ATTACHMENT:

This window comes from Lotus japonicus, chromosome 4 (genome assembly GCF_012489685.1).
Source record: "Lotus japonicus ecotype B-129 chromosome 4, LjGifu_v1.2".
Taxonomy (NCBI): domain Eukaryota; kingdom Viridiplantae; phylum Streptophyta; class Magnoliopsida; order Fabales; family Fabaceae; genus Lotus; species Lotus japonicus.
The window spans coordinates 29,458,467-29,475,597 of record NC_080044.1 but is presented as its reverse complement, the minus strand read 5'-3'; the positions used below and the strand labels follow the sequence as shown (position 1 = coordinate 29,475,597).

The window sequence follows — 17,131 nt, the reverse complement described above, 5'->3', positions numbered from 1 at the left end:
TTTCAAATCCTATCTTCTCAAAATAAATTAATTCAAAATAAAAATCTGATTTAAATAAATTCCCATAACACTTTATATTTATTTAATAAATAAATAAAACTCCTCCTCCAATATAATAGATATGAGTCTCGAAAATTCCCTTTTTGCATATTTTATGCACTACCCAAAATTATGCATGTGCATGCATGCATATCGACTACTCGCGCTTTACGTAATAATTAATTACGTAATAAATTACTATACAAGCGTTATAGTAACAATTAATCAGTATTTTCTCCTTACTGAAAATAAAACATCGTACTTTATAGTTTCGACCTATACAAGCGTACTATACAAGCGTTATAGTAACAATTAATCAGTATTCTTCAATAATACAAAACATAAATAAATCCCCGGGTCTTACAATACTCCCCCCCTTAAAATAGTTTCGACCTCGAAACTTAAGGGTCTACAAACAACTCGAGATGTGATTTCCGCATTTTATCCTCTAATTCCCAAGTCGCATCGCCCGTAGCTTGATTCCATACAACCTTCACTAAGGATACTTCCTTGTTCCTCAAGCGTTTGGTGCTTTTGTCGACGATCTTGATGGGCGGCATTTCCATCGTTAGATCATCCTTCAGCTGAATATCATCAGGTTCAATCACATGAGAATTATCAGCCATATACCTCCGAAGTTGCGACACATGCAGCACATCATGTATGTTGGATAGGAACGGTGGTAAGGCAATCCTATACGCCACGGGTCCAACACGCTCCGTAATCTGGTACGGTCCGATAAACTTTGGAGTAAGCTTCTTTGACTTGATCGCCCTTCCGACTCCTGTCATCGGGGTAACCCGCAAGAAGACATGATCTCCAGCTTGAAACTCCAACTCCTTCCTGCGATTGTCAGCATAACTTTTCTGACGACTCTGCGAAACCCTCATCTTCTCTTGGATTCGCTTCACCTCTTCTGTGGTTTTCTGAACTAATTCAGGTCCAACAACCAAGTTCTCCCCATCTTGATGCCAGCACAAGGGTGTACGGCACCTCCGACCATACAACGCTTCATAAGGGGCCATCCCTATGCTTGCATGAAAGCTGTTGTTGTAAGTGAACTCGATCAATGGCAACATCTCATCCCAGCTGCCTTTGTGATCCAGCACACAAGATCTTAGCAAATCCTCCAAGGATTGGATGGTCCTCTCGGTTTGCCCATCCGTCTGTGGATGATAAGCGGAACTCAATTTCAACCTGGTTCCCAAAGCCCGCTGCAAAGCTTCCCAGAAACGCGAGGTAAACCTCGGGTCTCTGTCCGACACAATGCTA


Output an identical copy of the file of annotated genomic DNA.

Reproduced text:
This window comes from Lotus japonicus, chromosome 4 (genome assembly GCF_012489685.1).
Source record: "Lotus japonicus ecotype B-129 chromosome 4, LjGifu_v1.2".
Taxonomy (NCBI): domain Eukaryota; kingdom Viridiplantae; phylum Streptophyta; class Magnoliopsida; order Fabales; family Fabaceae; genus Lotus; species Lotus japonicus.
The window spans coordinates 29,458,467-29,475,597 of record NC_080044.1 but is presented as its reverse complement, the minus strand read 5'-3'; the positions used below and the strand labels follow the sequence as shown (position 1 = coordinate 29,475,597).

The window sequence follows — 17,131 nt, the reverse complement described above, 5'->3', positions numbered from 1 at the left end:
TTTCAAATCCTATCTTCTCAAAATAAATTAATTCAAAATAAAAATCTGATTTAAATAAATTCCCATAACACTTTATATTTATTTAATAAATAAATAAAACTCCTCCTCCAATATAATAGATATGAGTCTCGAAAATTCCCTTTTTGCATATTTTATGCACTACCCAAAATTATGCATGTGCATGCATGCATATCGACTACTCGCGCTTTACGTAATAATTAATTACGTAATAAATTACTATACAAGCGTTATAGTAACAATTAATCAGTATTTTCTCCTTACTGAAAATAAAACATCGTACTTTATAGTTTCGACCTATACAAGCGTACTATACAAGCGTTATAGTAACAATTAATCAGTATTCTTCAATAATACAAAACATAAATAAATCCCCGGGTCTTACAATACTCCCCCCCTTAAAATAGTTTCGACCTCGAAACTTAAGGGTCTACAAACAACTCGAGATGTGATTTCCGCATTTTATCCTCTAATTCCCAAGTCGCATCGCCCGTAGCTTGATTCCATACAACCTTCACTAAGGATACTTCCTTGTTCCTCAAGCGTTTGGTGCTTTTGTCGACGATCTTGATGGGCGGCATTTCCATCGTTAGATCATCCTTCAGCTGAATATCATCAGGTTCAATCACATGAGAATTATCAGCCATATACCTCCGAAGTTGCGACACATGCAGCACATCATGTATGTTGGATAGGAACGGTGGTAAGGCAATCCTATACGCCACGGGTCCAACACGCTCCGTAATCTGGTACGGTCCGATAAACTTTGGAGTAAGCTTCTTTGACTTGATCGCCCTTCCGACTCCTGTCATCGGGGTAACCCGCAAGAAGACATGATCTCCAGCTTGAAACTCCAACTCCTTCCTGCGATTGTCAGCATAACTTTTCTGACGACTCTGCGAAACCCTCATCTTCTCTTGGATTCGCTTCACCTCTTCTGTGGTTTTCTGAACTAATTCAGGTCCAACAACCAAGTTCTCCCCATCTTGATGCCAGCACAAGGGTGTACGGCACCTCCGACCATACAACGCTTCATAAGGGGCCATCCCTATGCTTGCATGAAAGCTGTTGTTGTAAGTGAACTCGATCAATGGCAACATCTCATCCCAGCTGCCTTTGTGATCCAGCACACAAGATCTTAGCAAATCCTCCAAGGATTGGATGGTCCTCTCGGTTTGCCCATCCGTCTGTGGATGATAAGCGGAACTCAATTTCAACCTGGTTCCCAAAGCCCGCTGCAAAGCTTCCCAGAAACGCGAGGTAAACCTCGGGTCTCTGTCCGACACAATGCTA